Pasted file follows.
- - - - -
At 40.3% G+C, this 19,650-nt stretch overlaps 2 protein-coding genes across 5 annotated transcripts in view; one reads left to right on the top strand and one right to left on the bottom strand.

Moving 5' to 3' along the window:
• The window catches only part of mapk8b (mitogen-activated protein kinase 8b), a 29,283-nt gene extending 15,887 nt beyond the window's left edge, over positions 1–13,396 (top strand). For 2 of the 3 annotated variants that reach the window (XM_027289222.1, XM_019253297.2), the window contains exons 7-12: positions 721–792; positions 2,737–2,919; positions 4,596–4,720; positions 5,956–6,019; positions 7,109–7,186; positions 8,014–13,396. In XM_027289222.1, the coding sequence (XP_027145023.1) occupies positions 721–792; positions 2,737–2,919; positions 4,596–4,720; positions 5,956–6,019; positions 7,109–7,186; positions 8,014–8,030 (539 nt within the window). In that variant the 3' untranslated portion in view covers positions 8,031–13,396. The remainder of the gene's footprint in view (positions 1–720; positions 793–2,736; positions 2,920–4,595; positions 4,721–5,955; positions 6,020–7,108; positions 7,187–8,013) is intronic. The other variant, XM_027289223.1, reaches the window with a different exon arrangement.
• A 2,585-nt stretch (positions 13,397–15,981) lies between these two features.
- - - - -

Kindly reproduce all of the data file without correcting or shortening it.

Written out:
At 40.3% G+C, this 19,650-nt stretch overlaps 2 protein-coding genes across 5 annotated transcripts in view; one reads left to right on the top strand and one right to left on the bottom strand.

Moving 5' to 3' along the window:
• The window catches only part of mapk8b (mitogen-activated protein kinase 8b), a 29,283-nt gene extending 15,887 nt beyond the window's left edge, over positions 1–13,396 (top strand). For 2 of the 3 annotated variants that reach the window (XM_027289222.1, XM_019253297.2), the window contains exons 7-12: positions 721–792; positions 2,737–2,919; positions 4,596–4,720; positions 5,956–6,019; positions 7,109–7,186; positions 8,014–13,396. In XM_027289222.1, the coding sequence (XP_027145023.1) occupies positions 721–792; positions 2,737–2,919; positions 4,596–4,720; positions 5,956–6,019; positions 7,109–7,186; positions 8,014–8,030 (539 nt within the window). In that variant the 3' untranslated portion in view covers positions 8,031–13,396. The remainder of the gene's footprint in view (positions 1–720; positions 793–2,736; positions 2,920–4,595; positions 4,721–5,955; positions 6,020–7,108; positions 7,187–8,013) is intronic. The other variant, XM_027289223.1, reaches the window with a different exon arrangement.
• A 2,585-nt stretch (positions 13,397–15,981) lies between these two features.